HPU has taken the next step in a multi-year collaborative Plastic Road project in Hawai‘i that is led and funded by the Hawai’i Department of Transportation (HDOT). HPU research scientists and students simulated rainfall on Hawai‘i’s first-ever plastic road. The so-called stormwater runoff was collected to determine if microplastics and/or synthetic chemicals may leach from the road’s pavement.
HDOT piloted the plastic road paving project last October in Ewa Beach. The sample collection of rainwater runoff gathered from the road will take several months to analyze. A total of 1,950 tons of modified asphalt was used in the plastic road project, the equivalent of 195,000 plastic bottles.
Jennifer Lynch, Ph.D., the co-director of the HPU Center for Marine Debris Research (CMDR) is leading the portion of the research addressing microplastic and plastic additive leaching from the pavement.
Jennifer Lynch. Image By Michael Matsushita.
“Nine students and staff from CMDR are working together like a pit crew to collect and analyze the water for this monumental trial of recycling plastic waste into Hawai‘i’s roads,” said Lynch. “Today is progress toward a very large research project in collaboration with the state and University of Hawai‘i. The stretch of road we have sampled is the first road paved with recycled plastics in Hawai‘i, so it is important that we understand if the pavement leaches environmental pollutants.”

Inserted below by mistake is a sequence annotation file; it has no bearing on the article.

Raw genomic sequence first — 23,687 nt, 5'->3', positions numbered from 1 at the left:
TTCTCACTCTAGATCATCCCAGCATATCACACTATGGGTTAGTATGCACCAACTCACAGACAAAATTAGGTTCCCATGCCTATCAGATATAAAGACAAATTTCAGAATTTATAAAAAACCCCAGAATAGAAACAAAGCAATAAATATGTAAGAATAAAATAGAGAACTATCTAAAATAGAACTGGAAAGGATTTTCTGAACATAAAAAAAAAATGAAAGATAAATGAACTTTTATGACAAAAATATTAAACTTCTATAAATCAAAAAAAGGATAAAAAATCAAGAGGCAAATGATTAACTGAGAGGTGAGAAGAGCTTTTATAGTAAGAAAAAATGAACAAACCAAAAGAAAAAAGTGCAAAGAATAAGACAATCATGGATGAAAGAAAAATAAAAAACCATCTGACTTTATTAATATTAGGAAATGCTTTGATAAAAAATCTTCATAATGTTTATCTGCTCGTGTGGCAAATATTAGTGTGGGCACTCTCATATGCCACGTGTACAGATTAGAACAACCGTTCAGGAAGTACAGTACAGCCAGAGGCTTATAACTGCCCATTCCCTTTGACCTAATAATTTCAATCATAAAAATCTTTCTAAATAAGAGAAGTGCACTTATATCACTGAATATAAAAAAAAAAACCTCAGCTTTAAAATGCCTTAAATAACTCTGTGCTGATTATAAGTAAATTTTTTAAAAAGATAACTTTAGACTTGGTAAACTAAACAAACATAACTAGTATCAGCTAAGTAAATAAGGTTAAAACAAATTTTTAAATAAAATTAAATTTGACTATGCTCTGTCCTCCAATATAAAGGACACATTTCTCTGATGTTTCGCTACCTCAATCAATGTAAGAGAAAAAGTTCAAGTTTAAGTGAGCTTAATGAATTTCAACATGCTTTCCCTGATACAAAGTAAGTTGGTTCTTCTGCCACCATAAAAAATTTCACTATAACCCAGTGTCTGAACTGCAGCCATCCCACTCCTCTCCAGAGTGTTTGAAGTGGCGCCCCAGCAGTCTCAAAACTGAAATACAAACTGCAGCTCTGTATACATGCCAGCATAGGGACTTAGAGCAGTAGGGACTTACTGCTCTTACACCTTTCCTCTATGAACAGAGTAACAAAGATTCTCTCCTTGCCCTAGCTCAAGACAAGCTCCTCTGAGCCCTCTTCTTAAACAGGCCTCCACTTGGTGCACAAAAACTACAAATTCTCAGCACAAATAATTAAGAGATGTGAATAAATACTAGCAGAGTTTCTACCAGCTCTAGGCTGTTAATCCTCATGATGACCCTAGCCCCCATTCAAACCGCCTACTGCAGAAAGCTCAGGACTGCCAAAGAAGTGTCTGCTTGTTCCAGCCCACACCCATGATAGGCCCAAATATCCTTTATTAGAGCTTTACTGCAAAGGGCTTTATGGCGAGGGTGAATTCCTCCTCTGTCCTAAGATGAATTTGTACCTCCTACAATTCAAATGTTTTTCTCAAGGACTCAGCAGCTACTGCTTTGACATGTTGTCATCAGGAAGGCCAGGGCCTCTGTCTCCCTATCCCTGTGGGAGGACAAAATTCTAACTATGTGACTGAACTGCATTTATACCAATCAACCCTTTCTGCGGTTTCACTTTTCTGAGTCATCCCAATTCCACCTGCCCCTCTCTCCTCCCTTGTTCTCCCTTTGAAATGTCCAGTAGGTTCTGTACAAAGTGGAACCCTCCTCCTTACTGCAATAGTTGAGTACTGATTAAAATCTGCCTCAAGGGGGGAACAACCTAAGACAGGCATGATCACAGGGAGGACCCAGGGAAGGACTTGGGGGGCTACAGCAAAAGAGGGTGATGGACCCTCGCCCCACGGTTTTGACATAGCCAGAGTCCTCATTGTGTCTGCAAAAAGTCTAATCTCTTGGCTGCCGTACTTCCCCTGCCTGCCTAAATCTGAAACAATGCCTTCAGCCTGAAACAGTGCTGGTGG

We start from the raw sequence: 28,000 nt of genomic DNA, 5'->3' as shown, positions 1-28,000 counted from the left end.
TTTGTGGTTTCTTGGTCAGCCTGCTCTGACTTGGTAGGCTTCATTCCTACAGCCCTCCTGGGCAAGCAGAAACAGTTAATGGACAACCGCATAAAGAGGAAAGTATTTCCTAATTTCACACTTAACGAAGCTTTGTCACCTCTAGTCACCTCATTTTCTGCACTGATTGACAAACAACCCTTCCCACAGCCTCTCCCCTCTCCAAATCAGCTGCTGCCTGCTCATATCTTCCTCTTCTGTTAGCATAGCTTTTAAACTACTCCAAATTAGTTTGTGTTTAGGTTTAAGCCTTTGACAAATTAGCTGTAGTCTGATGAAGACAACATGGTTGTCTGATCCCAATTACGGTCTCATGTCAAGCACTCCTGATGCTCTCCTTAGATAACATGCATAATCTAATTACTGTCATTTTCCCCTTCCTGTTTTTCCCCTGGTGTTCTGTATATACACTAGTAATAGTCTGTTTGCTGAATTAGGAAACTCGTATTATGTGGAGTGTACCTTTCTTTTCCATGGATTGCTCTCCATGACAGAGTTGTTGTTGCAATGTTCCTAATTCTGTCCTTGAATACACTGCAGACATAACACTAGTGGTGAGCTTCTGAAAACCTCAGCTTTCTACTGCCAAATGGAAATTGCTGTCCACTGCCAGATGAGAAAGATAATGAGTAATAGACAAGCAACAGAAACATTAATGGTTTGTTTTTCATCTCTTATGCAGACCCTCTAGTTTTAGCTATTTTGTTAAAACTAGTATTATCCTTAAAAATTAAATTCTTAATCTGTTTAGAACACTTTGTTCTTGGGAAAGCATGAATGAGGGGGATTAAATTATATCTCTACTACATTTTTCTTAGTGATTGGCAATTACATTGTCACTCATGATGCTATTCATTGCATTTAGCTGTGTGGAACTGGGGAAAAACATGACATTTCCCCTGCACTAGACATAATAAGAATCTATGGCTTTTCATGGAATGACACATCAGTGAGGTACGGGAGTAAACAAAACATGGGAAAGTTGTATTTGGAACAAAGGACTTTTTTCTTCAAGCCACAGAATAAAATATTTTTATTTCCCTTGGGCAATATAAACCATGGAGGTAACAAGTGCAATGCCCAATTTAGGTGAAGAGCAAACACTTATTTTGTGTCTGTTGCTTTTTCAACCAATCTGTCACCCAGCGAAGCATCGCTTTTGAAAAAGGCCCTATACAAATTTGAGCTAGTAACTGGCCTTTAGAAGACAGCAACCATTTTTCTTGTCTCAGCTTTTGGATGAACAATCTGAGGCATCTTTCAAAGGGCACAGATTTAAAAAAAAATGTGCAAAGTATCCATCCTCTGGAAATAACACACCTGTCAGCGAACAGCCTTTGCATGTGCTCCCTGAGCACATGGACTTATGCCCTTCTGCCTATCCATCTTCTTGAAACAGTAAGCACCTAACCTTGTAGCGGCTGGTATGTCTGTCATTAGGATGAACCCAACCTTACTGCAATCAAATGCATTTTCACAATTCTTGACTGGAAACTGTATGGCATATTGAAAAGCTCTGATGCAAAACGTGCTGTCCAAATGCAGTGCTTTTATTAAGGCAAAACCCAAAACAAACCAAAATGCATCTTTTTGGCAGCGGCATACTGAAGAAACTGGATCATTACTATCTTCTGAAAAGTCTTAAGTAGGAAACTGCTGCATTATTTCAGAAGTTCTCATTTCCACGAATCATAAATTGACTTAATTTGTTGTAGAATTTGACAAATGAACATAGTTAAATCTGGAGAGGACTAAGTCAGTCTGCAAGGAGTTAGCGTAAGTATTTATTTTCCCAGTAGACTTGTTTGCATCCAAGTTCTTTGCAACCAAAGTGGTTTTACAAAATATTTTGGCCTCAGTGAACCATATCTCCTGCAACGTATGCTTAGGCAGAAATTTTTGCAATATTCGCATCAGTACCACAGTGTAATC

The plastic road project has been driven on extensively for nine months. The road is divided into three seamless sections. The middle segment is the control area; the first and last segments of the road include the recycled plastics. The road looks and feels the same as any other asphalt road in Hawai‘i.
At CMDR, Lynch is currently leading several projects aimed at mitigating the harmful effects of plastic pollution on marine life. These include coordinating the removal and recycling of 200 tons of derelict fishing gear, or "ghost nets" from the entire Hawaiian archipelago, investigating the chemical, physical, and biological changes that occur during the weathering of plastic pollution, developing methods to measure micro and nanoplastics in the environment, and quantifying the amount of plastic ingested by sea birds, sea turtles, and fish. Through these initiatives, Lynch and her team are working to create a cleaner and safer ocean for all.
To learn more about CMDR at HPU, click here.
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